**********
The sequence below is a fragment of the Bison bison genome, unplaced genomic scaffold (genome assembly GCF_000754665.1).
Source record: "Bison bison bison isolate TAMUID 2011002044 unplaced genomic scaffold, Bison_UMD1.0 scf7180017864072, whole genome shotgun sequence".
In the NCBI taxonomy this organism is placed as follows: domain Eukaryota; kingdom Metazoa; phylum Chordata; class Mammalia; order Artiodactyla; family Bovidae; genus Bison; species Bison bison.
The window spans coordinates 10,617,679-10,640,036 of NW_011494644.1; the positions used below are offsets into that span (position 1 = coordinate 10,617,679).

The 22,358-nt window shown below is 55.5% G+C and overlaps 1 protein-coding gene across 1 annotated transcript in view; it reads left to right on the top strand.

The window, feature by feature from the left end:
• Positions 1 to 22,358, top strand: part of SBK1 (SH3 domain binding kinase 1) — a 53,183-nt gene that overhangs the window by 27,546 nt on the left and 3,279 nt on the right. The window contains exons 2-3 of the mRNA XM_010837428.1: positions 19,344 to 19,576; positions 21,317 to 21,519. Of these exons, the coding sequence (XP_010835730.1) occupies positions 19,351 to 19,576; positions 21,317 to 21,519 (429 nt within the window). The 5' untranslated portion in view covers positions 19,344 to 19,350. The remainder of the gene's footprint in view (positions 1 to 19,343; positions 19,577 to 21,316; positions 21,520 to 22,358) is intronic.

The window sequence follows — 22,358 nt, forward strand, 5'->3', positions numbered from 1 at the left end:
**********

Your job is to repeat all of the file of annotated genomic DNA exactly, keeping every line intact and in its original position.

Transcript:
The sequence below is a fragment of the Bison bison genome, unplaced genomic scaffold (genome assembly GCF_000754665.1).
Source record: "Bison bison bison isolate TAMUID 2011002044 unplaced genomic scaffold, Bison_UMD1.0 scf7180017864072, whole genome shotgun sequence".
In the NCBI taxonomy this organism is placed as follows: domain Eukaryota; kingdom Metazoa; phylum Chordata; class Mammalia; order Artiodactyla; family Bovidae; genus Bison; species Bison bison.
The window spans coordinates 10,617,679-10,640,036 of NW_011494644.1; the positions used below are offsets into that span (position 1 = coordinate 10,617,679).

The 22,358-nt window shown below is 55.5% G+C and overlaps 1 protein-coding gene across 1 annotated transcript in view; it reads left to right on the top strand.

The window, feature by feature from the left end:
• Positions 1 to 22,358, top strand: part of SBK1 (SH3 domain binding kinase 1) — a 53,183-nt gene that overhangs the window by 27,546 nt on the left and 3,279 nt on the right. The window contains exons 2-3 of the mRNA XM_010837428.1: positions 19,344 to 19,576; positions 21,317 to 21,519. Of these exons, the coding sequence (XP_010835730.1) occupies positions 19,351 to 19,576; positions 21,317 to 21,519 (429 nt within the window). The 5' untranslated portion in view covers positions 19,344 to 19,350. The remainder of the gene's footprint in view (positions 1 to 19,343; positions 19,577 to 21,316; positions 21,520 to 22,358) is intronic.

The window sequence follows — 22,358 nt, forward strand, 5'->3', positions numbered from 1 at the left end: